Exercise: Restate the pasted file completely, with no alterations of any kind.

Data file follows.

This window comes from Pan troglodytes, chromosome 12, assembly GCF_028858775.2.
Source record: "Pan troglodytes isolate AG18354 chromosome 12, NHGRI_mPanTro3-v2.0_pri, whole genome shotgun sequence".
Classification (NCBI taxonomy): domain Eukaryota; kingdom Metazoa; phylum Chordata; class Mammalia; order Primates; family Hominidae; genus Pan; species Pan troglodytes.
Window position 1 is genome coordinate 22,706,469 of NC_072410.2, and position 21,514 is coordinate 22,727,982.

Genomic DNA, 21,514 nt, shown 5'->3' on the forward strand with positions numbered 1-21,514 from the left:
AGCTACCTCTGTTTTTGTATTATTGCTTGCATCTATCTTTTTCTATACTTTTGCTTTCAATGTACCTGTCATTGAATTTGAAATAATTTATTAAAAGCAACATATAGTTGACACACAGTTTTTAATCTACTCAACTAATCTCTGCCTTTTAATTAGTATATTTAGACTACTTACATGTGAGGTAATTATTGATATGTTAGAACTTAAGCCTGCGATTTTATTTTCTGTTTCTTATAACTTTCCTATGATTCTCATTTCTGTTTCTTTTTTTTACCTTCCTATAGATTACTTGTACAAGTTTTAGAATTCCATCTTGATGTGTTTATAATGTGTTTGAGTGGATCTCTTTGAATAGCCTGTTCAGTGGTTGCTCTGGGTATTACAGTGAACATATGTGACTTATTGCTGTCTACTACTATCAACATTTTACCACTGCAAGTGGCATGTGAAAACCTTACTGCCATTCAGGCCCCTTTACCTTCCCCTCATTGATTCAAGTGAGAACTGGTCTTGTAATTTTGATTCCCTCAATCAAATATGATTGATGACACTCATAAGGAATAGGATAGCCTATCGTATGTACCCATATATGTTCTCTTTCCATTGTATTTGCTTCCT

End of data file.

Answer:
This window comes from Pan troglodytes, chromosome 12, assembly GCF_028858775.2.
Source record: "Pan troglodytes isolate AG18354 chromosome 12, NHGRI_mPanTro3-v2.0_pri, whole genome shotgun sequence".
Classification (NCBI taxonomy): domain Eukaryota; kingdom Metazoa; phylum Chordata; class Mammalia; order Primates; family Hominidae; genus Pan; species Pan troglodytes.
Window position 1 is genome coordinate 22,706,469 of NC_072410.2, and position 21,514 is coordinate 22,727,982.

Genomic DNA, 21,514 nt, shown 5'->3' on the forward strand with positions numbered 1-21,514 from the left:
AGCTACCTCTGTTTTTGTATTATTGCTTGCATCTATCTTTTTCTATACTTTTGCTTTCAATGTACCTGTCATTGAATTTGAAATAATTTATTAAAAGCAACATATAGTTGACACACAGTTTTTAATCTACTCAACTAATCTCTGCCTTTTAATTAGTATATTTAGACTACTTACATGTGAGGTAATTATTGATATGTTAGAACTTAAGCCTGCGATTTTATTTTCTGTTTCTTATAACTTTCCTATGATTCTCATTTCTGTTTCTTTTTTTTACCTTCCTATAGATTACTTGTACAAGTTTTAGAATTCCATCTTGATGTGTTTATAATGTGTTTGAGTGGATCTCTTTGAATAGCCTGTTCAGTGGTTGCTCTGGGTATTACAGTGAACATATGTGACTTATTGCTGTCTACTACTATCAACATTTTACCACTGCAAGTGGCATGTGAAAACCTTACTGCCATTCAGGCCCCTTTACCTTCCCCTCATTGATTCAAGTGAGAACTGGTCTTGTAATTTTGATTCCCTCAATCAAATATGATTGATGACACTCATAAGGAATAGGATAGCCTATCGTATGTACCCATATATGTTCTCTTTCCATTGTATTTGCTTCCT